Remembering why we got into medicine in the first place can often soften the edges of long, difficult days. My story unfolded on a circuitous route to medical school. I started with a master’s degree in sociology, and my first job after I graduated was working for the Virginia Center on Aging. I administered hour-long assessment surveys to the elderly population of the state. I would drive my old Volkswagen to ...

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As an internist (yes, I am a specialist, just not a subspecialist), I do no procedures.  Patients pay me (albeit mostly indirectly) for my cognitive skills.  But we live in a culture that seemingly rewards procedures more that pure cognition.  Now I understand that procedures are not mindless.  Physicians doing procedures must think prior to the procedure, during the procedure and after the procedure.  But cognition without procedures seems undervalued. The ...

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It saddens me to proclaim that the American Medical Association (AMA), the once-venerable organization that has advocated for the interests of physicians and patients alike since its founding in 1847, is on the precipice of irrelevancy.  Membership has dwindled such that only 1/4 of physicians now belong to its ranks. The attendant decrease in social and political influence that accompanies this decrease in membership arguably compromises the ability of the AMA ...

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Most of us would agree that health care costs are too high in America.  They must be controlled or else we won’t have a sustainable health care system here.  And we should acknowledge that, on average, all doctors in America are paid higher than their overseas counterparts.  But we should also agree that expenses for doctors to earn a degree, maintain that degree and licensure, and pay their malpractice premiums ...

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I first read Dr. Matthew Moeller’s piece from this past March for the first time this week after a classmate of mine passed it on to me. I’m a first-year medical student -- bright-eyed but sleep-deprived, trailing the smell of the cadaver lab everywhere. I entered medicine fully aware of the long, arduous road ahead, almost exactly as Dr. Moeller described it; with many of my classmates in my ...

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There’s an elephant in the room, one that’s preventing patients from getting the most out of their visits to the doctor -- and the name of that elephant is embarrassment. It’s not unusual to feel uncomfortable about some of the more intimate aspects of your health, but too often this discomfort turns into outright embarrassment.  This embarrassment can lead to omissions, which in turn make it impossible for your doctor to ...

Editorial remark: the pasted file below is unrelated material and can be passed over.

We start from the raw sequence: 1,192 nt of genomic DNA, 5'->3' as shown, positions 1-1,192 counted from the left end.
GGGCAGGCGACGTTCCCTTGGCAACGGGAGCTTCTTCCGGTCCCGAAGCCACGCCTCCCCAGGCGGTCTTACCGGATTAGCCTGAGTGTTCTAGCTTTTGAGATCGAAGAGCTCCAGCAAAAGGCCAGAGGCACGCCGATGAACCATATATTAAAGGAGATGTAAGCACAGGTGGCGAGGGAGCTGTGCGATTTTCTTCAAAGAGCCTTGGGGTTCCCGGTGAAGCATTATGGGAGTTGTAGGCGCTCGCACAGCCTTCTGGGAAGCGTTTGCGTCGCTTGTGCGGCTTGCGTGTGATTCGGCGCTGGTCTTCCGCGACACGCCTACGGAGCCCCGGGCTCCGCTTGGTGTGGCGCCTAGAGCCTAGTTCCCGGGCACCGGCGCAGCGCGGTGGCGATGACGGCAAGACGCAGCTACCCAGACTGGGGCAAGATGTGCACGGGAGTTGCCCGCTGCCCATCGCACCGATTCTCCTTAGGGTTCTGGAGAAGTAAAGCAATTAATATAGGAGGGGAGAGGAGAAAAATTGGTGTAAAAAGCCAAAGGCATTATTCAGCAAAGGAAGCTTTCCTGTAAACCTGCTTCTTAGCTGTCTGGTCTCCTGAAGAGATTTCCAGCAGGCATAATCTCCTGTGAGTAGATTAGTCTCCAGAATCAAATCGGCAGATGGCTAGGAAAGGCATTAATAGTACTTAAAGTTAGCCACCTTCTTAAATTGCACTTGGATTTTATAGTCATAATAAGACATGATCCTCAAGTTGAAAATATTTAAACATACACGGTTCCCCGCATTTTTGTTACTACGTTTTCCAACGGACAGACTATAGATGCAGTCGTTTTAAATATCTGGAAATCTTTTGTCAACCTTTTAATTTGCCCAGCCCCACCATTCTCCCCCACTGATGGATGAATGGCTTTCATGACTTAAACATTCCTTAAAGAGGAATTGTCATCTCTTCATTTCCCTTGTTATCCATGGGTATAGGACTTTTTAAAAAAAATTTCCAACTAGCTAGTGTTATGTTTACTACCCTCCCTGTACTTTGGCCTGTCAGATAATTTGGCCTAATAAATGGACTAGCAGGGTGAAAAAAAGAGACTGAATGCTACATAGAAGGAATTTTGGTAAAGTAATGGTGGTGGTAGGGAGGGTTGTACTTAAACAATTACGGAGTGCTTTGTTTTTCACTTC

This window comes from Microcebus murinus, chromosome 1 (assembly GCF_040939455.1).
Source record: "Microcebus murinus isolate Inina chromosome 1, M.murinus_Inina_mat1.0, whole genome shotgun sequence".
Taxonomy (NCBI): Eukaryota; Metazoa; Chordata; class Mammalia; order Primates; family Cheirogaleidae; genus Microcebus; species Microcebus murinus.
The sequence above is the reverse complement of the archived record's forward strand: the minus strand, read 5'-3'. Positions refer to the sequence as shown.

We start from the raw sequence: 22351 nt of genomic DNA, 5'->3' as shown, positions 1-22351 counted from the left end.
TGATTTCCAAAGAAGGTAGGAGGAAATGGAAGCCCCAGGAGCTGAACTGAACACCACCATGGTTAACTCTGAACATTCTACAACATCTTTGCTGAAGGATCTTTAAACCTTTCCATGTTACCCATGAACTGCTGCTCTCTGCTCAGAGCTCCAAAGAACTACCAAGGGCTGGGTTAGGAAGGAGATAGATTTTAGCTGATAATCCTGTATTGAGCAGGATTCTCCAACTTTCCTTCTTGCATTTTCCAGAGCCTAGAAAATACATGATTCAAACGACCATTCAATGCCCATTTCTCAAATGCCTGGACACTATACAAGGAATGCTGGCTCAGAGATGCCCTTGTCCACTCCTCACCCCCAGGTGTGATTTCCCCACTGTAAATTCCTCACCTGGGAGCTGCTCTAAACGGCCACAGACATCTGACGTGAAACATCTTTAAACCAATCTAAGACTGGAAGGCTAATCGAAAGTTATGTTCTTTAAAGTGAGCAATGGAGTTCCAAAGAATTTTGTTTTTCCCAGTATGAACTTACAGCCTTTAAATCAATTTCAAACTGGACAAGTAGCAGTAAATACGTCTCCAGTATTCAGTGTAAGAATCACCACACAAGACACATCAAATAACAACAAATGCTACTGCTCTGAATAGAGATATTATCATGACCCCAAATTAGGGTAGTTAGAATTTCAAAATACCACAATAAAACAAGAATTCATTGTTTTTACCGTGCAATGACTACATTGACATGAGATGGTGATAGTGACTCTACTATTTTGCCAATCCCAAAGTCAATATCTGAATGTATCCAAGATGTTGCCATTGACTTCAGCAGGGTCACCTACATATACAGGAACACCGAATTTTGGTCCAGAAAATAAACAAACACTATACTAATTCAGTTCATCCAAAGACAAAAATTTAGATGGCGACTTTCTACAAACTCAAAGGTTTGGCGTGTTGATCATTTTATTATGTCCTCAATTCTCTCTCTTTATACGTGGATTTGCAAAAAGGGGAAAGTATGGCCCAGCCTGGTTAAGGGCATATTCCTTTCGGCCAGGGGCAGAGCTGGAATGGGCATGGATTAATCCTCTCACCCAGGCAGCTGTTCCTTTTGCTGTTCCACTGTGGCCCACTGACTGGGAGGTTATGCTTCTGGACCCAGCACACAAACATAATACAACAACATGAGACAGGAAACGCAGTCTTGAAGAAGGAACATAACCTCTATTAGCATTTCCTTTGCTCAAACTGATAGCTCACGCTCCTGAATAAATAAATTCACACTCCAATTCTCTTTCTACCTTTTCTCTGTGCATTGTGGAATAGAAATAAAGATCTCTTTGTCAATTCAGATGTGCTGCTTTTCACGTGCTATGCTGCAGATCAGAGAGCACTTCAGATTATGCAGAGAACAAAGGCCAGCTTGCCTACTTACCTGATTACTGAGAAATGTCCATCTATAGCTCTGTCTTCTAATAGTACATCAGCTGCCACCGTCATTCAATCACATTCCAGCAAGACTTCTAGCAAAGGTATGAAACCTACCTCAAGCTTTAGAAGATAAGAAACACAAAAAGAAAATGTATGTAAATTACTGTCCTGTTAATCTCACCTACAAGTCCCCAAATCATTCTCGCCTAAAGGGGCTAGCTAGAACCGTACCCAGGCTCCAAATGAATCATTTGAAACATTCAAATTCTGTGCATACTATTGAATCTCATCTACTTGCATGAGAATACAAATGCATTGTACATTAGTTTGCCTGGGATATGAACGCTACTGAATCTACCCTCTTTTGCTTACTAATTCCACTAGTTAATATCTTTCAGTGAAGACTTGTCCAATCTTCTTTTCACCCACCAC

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Everyone agrees that the US healthcare system is too costly.  The challenge of public policy is deliver higher value by improving quality while reducing costs by eliminating waste and increasing efficiency. Historically physician compensation has been tied to productivity, which encourages procedures and over-utilization. How can we motivate physicians to provide preventive, cost effective and quality care without incentive programs? Alfie Kohn in 1993 published ”Incentive Plans Cannot Work.” Clearly, poorly ...

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Doctors are burned out and they don’t enjoy their job as much as they used to.  But looking broadly, physicians are still spared the economic difficulties and loss of autonomy that are present in most other sectors where people are still lucky enough to be employed.  There are issues that doctors rarely face: unemployment, inability to pay their rent and food with their paycheck, and lack of health insurance. These benefits ...

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Norman Rockwell never imagined a world where visiting a doctor could be compared to a trip through a Starbucks drive-thru. The days of shooting the breeze with patients and family members have been relegated to the “Good ole’ days” museum right next to Rockwell’s paintings portraying the doctor as more than just a healer, but a trusted friend. What happened to those days? With challenges like increased patient volumes and ...

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He looked ahead, seeing his feet on the hearth. There was smoke rising from one of the three logs, and he marveled at the small flicker of flame that stretched up and ignited the smoke that swirled above the log, dancing briefly somewhat joyously, then gone again, smoke returning. "You can't say you weren't warned," she said. He sat, reflecting on her words. So much years of work, so much effort, breadwinner, ...

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